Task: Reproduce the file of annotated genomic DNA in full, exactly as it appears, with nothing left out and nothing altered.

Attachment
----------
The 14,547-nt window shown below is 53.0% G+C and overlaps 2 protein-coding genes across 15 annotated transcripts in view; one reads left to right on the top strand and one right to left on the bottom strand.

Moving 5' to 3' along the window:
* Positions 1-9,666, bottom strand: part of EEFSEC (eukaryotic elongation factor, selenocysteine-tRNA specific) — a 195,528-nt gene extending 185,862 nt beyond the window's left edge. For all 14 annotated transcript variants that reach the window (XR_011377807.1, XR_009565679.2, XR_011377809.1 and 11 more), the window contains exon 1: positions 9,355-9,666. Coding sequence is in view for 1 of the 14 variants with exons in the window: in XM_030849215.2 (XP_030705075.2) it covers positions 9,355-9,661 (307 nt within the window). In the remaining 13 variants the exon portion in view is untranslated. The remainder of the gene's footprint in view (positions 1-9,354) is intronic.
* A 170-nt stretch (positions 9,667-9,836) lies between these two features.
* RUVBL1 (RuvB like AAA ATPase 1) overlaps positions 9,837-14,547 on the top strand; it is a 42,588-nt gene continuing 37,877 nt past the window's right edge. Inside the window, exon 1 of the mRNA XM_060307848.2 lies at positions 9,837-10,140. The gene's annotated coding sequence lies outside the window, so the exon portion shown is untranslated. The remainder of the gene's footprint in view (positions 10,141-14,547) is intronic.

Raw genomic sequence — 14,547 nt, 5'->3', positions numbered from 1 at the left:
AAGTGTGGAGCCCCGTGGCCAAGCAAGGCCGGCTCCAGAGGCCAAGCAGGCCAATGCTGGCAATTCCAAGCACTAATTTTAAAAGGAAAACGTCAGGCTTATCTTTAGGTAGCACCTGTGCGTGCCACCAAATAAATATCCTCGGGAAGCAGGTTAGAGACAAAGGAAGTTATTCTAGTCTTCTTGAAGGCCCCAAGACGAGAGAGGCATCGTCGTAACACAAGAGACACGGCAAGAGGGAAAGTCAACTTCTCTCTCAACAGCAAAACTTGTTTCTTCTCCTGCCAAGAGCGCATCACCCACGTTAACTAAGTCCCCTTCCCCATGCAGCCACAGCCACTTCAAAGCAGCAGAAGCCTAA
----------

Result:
The 14,547-nt window shown below is 53.0% G+C and overlaps 2 protein-coding genes across 15 annotated transcripts in view; one reads left to right on the top strand and one right to left on the bottom strand.

Moving 5' to 3' along the window:
* Positions 1-9,666, bottom strand: part of EEFSEC (eukaryotic elongation factor, selenocysteine-tRNA specific) — a 195,528-nt gene extending 185,862 nt beyond the window's left edge. For all 14 annotated transcript variants that reach the window (XR_011377807.1, XR_009565679.2, XR_011377809.1 and 11 more), the window contains exon 1: positions 9,355-9,666. Coding sequence is in view for 1 of the 14 variants with exons in the window: in XM_030849215.2 (XP_030705075.2) it covers positions 9,355-9,661 (307 nt within the window). In the remaining 13 variants the exon portion in view is untranslated. The remainder of the gene's footprint in view (positions 1-9,354) is intronic.
* A 170-nt stretch (positions 9,667-9,836) lies between these two features.
* RUVBL1 (RuvB like AAA ATPase 1) overlaps positions 9,837-14,547 on the top strand; it is a 42,588-nt gene continuing 37,877 nt past the window's right edge. Inside the window, exon 1 of the mRNA XM_060307848.2 lies at positions 9,837-10,140. The gene's annotated coding sequence lies outside the window, so the exon portion shown is untranslated. The remainder of the gene's footprint in view (positions 10,141-14,547) is intronic.

Raw genomic sequence — 14,547 nt, 5'->3', positions numbered from 1 at the left:
AAGTGTGGAGCCCCGTGGCCAAGCAAGGCCGGCTCCAGAGGCCAAGCAGGCCAATGCTGGCAATTCCAAGCACTAATTTTAAAAGGAAAACGTCAGGCTTATCTTTAGGTAGCACCTGTGCGTGCCACCAAATAAATATCCTCGGGAAGCAGGTTAGAGACAAAGGAAGTTATTCTAGTCTTCTTGAAGGCCCCAAGACGAGAGAGGCATCGTCGTAACACAAGAGACACGGCAAGAGGGAAAGTCAACTTCTCTCTCAACAGCAAAACTTGTTTCTTCTCCTGCCAAGAGCGCATCACCCACGTTAACTAAGTCCCCTTCCCCATGCAGCCACAGCCACTTCAAAGCAGCAGAAGCCTAA